Now, TB test recommended for COVID-19 patients in case of persisting cough

Experts hail decision as opportunity to increase detection of both COVID-19 and TB

By Taran Deol
Published: Wednesday 19 January 2022
India is a high TB burden country. Photo: istock

The latest clinical management guidelines by the national taskforce on the novel coronavirus disease (COVID-19) have advised positive patients to undergo a tuberculosis (TB) test if cough persists for more than two-three weeks.

The updated guidelines came from the Indian Council of Medical Research (ICMR) and the All India Institute of Medical Sciences (AIIMS) released January 17, 2022, have also listed active TB as a COVID-19 co-morbid condition.

The Indian government’s TB division had already advised bi-directional screening for TB in COVID-19 patients and vice-versa after the first wave in 2020. Prior to this, bi-directional screening was already underway for TB-diabetes and TB-HIV.

India was the first country to make this move after the pandemic hit, Shibu Vijayan, global TB technical director at PATH, a team of global innovators working towards achieving health equity, told Down To Earth.

“In the first two waves, the government had issued guidelines to look for TB infections in post-COVID patients. Once the SARS-CoV-2 virus infects you, it pulls down your immune system which could result in latent TB turning into an active infection,” Vijayan said.

India is a high TB burden country. Hence, there’s a high infection rate as well. If we’re not actively looking for TB cases, we might miss it and therefore trigger another transmission chain.

TB is an endemic disease in India, home to a quarter of the world’s total cases. Every third person has latent TB bacteria in their body, according to experts.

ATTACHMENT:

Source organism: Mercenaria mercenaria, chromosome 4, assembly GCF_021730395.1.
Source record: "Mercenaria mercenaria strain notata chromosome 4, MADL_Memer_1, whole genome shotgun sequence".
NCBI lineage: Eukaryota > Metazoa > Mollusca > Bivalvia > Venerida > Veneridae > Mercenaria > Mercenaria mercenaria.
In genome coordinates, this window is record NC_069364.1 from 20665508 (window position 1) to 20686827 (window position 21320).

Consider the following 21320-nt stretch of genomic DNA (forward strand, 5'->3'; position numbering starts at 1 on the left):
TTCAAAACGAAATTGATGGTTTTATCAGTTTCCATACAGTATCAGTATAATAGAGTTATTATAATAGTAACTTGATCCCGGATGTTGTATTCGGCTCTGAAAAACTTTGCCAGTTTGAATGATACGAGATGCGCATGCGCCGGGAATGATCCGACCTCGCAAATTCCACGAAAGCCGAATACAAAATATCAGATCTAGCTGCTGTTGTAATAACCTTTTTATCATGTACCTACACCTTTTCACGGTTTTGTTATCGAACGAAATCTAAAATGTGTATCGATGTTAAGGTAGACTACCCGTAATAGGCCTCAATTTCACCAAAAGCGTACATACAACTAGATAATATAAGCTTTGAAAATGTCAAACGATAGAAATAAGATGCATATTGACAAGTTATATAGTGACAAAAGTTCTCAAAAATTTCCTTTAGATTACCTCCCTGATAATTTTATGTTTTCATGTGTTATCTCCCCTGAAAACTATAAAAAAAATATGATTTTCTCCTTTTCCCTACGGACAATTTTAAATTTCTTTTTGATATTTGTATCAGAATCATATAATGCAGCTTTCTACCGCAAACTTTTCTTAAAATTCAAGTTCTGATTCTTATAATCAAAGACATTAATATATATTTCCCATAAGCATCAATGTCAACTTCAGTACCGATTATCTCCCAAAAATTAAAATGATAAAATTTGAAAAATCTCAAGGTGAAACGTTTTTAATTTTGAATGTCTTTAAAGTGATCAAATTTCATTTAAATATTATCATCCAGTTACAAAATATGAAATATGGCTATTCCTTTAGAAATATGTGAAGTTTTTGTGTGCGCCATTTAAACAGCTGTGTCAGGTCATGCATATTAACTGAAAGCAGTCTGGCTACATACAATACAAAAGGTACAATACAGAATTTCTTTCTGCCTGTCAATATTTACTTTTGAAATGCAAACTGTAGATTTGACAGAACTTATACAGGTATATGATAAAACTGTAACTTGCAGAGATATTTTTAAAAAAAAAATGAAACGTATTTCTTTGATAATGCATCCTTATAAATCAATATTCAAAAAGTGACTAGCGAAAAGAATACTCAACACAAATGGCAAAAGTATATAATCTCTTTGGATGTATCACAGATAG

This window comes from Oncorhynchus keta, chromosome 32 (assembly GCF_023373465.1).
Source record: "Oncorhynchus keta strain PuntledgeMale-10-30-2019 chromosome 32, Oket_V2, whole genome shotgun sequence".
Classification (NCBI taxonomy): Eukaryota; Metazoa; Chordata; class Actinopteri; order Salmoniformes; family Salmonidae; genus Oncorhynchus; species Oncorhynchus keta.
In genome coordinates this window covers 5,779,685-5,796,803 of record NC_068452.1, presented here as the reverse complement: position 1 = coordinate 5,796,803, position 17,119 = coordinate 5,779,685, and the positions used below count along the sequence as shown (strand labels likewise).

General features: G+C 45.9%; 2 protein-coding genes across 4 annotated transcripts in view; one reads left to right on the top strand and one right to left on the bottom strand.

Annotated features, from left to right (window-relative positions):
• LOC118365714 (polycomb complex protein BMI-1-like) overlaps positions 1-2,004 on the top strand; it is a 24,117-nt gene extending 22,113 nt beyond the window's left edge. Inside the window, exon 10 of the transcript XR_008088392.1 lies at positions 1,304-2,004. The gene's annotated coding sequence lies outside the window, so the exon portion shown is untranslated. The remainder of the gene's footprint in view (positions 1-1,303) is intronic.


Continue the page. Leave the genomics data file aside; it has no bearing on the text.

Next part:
The second COVID-19 wave that hit India in early 2021 saw an indiscriminate use of steroids. This misstep in treatment, coupled with the use of immunosuppressive drugs, has the potential to trigger a latent presence of bacteria to turn into an active infection.

Symptoms of a COVID-19-TB co-infection include fever, cough, dyspnea, weight loss and fatigue.

According to a study published in Frontiers in Medicine last August, “older age, complications including hypertension, hepatitis, cancer, symptoms of dyspnea at admission, CT imaging features of bilateral lesions, infiltrates, tree in bud, and higher leucocyte count may be predictors for poor prognosis of COVID-TB patients.”

The study added that COVID-19-TB patients were 2.21 times more likely to die and 2.7 times more likely to develop severe disease than COVID-19 patients.

TB case determination came down as resources were redirected to handle the pandemic. DTE had earlier reported that India was on its way to miss the TB case notification target for 2021:

India contributed the biggest drop in case notifications last year, indicating that a large number of cases went undetected. About 41 per cent of all cases dropped in 2020 came from India.

The Modi government set an ambitious target to eradicate TB by 2025 — five years ahead of the global goal set by the World Health Organization (WHO). Experts argue this could be a good opportunity to ramp up case detection as the end goal nears.

The absolute percentage of those succumbing to the disease has risen to five-seven per cent now, up from one-two per cent during pre-COVID times.

It is clear that reported deaths among TB patients have gone up since the pandemic began. This is a proxy indicator that TB patients are getting diagnosed late.

This is a trend that has been recorded globally as well. According to WHO’s 2021 Global TB Report, deaths grew for the first time in over a decade. An estimated 1.5 million people died of TB in 2020. The figures are set to be even higher for 2021 and 2022.

Therefore, the new guidelines have been touted as a good opportunity by experts to increase detection of both COVID-19 and TB.

Some experts have cautioned that several TB patients who were under treatment can no longer be tracked.

“Thousands of patients under TB treatment are missing now. Most of them have either migrated back home or changed locations due to the pandemic. It is possible that many must have relapsed and could be transmitting further,” Rajiv Bajaj, Bihar Voluntary Health Association, Patna, told DTE.

Bajaj warned of an impending massive TB epidemic made worse by the high chances of drug resistance. He said the government came up with this step keeping all of these things in mind. “They are trying to play catch up with the spread of TB,” he added.

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